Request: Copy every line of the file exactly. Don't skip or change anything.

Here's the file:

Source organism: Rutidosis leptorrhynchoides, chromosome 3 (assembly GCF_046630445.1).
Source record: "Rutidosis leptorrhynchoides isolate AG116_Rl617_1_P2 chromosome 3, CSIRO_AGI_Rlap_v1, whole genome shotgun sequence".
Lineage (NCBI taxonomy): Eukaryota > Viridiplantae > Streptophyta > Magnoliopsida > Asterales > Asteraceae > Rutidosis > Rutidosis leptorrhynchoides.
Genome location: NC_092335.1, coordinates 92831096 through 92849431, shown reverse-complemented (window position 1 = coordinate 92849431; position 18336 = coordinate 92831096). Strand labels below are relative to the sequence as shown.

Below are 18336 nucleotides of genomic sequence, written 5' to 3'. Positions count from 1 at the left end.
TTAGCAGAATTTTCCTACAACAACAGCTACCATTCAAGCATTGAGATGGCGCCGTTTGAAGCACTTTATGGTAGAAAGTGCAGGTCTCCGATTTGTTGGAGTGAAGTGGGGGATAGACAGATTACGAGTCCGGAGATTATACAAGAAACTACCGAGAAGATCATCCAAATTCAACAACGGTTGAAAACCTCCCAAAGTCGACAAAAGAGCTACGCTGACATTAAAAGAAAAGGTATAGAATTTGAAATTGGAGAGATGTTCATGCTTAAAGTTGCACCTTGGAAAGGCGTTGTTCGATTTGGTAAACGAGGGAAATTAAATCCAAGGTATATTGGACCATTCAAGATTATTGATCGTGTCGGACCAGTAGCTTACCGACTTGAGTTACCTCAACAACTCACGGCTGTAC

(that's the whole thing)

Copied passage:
Source organism: Rutidosis leptorrhynchoides, chromosome 3 (assembly GCF_046630445.1).
Source record: "Rutidosis leptorrhynchoides isolate AG116_Rl617_1_P2 chromosome 3, CSIRO_AGI_Rlap_v1, whole genome shotgun sequence".
Lineage (NCBI taxonomy): Eukaryota > Viridiplantae > Streptophyta > Magnoliopsida > Asterales > Asteraceae > Rutidosis > Rutidosis leptorrhynchoides.
Genome location: NC_092335.1, coordinates 92831096 through 92849431, shown reverse-complemented (window position 1 = coordinate 92849431; position 18336 = coordinate 92831096). Strand labels below are relative to the sequence as shown.

Below are 18336 nucleotides of genomic sequence, written 5' to 3'. Positions count from 1 at the left end.
TTAGCAGAATTTTCCTACAACAACAGCTACCATTCAAGCATTGAGATGGCGCCGTTTGAAGCACTTTATGGTAGAAAGTGCAGGTCTCCGATTTGTTGGAGTGAAGTGGGGGATAGACAGATTACGAGTCCGGAGATTATACAAGAAACTACCGAGAAGATCATCCAAATTCAACAACGGTTGAAAACCTCCCAAAGTCGACAAAAGAGCTACGCTGACATTAAAAGAAAAGGTATAGAATTTGAAATTGGAGAGATGTTCATGCTTAAAGTTGCACCTTGGAAAGGCGTTGTTCGATTTGGTAAACGAGGGAAATTAAATCCAAGGTATATTGGACCATTCAAGATTATTGATCGTGTCGGACCAGTAGCTTACCGACTTGAGTTACCTCAACAACTCACGGCTGTAC